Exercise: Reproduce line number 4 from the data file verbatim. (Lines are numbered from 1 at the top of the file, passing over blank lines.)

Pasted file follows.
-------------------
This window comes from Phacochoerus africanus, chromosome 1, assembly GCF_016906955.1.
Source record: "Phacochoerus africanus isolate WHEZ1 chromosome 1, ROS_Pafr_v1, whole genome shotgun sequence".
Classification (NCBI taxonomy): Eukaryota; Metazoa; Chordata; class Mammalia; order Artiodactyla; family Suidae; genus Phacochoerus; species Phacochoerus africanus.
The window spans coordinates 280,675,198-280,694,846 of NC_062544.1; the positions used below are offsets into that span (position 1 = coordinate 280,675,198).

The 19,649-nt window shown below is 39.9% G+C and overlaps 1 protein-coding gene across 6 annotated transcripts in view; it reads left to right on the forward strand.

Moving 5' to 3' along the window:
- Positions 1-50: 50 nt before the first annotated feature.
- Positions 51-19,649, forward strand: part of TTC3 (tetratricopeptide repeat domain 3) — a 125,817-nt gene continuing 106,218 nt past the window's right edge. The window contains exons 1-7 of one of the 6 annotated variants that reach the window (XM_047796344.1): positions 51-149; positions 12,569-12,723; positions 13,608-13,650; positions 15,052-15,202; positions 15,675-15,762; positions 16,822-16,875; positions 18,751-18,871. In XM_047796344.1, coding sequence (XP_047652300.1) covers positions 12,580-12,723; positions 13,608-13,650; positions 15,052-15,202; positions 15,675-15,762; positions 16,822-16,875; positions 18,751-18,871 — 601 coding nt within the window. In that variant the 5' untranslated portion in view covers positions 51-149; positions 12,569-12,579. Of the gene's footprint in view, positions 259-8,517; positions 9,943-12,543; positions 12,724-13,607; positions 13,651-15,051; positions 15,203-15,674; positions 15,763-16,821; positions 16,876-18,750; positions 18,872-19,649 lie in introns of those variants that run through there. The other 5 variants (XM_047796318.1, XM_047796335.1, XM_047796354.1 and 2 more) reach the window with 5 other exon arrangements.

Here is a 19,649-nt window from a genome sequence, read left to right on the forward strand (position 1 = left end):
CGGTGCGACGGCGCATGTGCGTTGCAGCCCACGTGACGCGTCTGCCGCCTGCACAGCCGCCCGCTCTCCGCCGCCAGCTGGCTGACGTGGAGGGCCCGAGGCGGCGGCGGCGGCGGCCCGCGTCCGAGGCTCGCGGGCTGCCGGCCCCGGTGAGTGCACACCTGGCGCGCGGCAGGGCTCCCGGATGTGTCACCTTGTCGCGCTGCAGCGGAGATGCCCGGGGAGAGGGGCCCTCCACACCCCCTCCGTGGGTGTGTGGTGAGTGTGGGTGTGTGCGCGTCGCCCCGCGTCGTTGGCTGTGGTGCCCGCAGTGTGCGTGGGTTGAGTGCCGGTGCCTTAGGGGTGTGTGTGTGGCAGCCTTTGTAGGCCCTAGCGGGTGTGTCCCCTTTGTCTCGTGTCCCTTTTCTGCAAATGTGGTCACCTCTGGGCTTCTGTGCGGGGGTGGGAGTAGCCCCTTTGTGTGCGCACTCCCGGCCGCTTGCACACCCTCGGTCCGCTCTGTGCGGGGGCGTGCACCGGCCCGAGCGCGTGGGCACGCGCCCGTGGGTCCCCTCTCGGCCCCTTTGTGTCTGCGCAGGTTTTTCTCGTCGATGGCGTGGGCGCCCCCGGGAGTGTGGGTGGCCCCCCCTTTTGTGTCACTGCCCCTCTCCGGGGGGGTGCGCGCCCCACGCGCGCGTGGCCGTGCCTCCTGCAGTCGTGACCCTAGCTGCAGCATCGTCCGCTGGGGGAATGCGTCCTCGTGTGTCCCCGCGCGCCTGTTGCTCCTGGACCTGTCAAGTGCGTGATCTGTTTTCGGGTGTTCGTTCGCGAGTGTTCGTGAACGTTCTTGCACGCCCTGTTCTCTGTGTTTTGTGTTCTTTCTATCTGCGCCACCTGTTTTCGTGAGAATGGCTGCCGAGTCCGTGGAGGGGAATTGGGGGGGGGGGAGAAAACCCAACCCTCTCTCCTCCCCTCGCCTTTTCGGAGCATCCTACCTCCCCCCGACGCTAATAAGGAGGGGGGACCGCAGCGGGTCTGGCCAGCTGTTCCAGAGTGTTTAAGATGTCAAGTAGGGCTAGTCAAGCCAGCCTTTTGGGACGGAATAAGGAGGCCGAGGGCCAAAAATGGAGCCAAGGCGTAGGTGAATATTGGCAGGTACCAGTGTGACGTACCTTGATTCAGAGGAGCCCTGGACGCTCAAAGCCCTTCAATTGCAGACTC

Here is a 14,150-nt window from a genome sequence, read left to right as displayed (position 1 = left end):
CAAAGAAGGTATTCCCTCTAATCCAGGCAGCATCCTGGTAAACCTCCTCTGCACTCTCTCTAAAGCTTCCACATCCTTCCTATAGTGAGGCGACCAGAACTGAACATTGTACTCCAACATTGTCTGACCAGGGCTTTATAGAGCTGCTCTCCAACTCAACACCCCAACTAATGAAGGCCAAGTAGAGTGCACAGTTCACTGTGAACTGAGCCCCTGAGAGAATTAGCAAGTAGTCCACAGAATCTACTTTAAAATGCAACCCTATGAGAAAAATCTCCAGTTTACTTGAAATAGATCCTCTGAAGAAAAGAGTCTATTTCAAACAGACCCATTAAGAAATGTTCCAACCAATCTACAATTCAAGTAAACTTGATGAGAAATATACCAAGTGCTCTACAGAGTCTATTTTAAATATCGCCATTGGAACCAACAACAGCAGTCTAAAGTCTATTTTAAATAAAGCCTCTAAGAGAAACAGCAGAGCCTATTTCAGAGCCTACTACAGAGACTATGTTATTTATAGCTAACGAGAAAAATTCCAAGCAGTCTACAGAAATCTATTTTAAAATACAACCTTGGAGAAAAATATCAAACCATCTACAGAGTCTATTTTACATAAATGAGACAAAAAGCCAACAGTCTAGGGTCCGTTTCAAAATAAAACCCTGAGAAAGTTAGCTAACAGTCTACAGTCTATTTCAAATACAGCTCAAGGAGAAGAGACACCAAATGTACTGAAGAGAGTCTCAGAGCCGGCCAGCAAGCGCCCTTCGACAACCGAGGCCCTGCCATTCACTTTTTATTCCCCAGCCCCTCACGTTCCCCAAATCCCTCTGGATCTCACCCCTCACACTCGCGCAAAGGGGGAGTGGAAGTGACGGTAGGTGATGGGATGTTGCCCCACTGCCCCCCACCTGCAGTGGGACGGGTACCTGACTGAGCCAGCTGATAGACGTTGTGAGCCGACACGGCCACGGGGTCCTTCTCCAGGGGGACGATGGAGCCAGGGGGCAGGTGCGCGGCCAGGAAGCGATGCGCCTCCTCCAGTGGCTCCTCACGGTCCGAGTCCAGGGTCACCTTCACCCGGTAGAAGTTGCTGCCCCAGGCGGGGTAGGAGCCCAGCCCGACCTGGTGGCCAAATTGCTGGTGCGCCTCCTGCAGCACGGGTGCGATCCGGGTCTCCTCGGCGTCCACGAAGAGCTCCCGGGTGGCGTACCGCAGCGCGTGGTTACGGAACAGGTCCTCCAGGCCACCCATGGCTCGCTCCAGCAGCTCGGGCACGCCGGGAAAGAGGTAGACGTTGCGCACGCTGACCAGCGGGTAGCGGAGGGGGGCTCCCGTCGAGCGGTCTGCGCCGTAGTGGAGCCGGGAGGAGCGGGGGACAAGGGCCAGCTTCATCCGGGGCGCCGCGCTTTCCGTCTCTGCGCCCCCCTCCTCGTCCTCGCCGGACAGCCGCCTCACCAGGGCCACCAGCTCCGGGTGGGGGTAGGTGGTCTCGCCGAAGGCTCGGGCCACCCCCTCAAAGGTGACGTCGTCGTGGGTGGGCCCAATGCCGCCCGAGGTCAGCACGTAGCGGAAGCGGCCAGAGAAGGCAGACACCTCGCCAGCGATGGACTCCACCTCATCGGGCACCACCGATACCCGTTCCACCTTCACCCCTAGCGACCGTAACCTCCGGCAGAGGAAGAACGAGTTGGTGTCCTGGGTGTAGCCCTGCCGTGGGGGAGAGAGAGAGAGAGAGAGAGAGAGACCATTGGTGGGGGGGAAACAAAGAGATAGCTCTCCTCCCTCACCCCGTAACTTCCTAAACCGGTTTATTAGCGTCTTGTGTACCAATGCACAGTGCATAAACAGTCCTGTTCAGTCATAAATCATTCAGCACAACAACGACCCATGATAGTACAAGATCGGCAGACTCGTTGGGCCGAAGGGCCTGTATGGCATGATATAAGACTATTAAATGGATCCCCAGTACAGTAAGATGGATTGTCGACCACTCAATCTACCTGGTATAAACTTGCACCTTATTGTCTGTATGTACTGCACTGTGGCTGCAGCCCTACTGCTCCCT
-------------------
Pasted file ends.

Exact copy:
The window spans coordinates 280,675,198-280,694,846 of NC_062544.1; the positions used below are offsets into that span (position 1 = coordinate 280,675,198).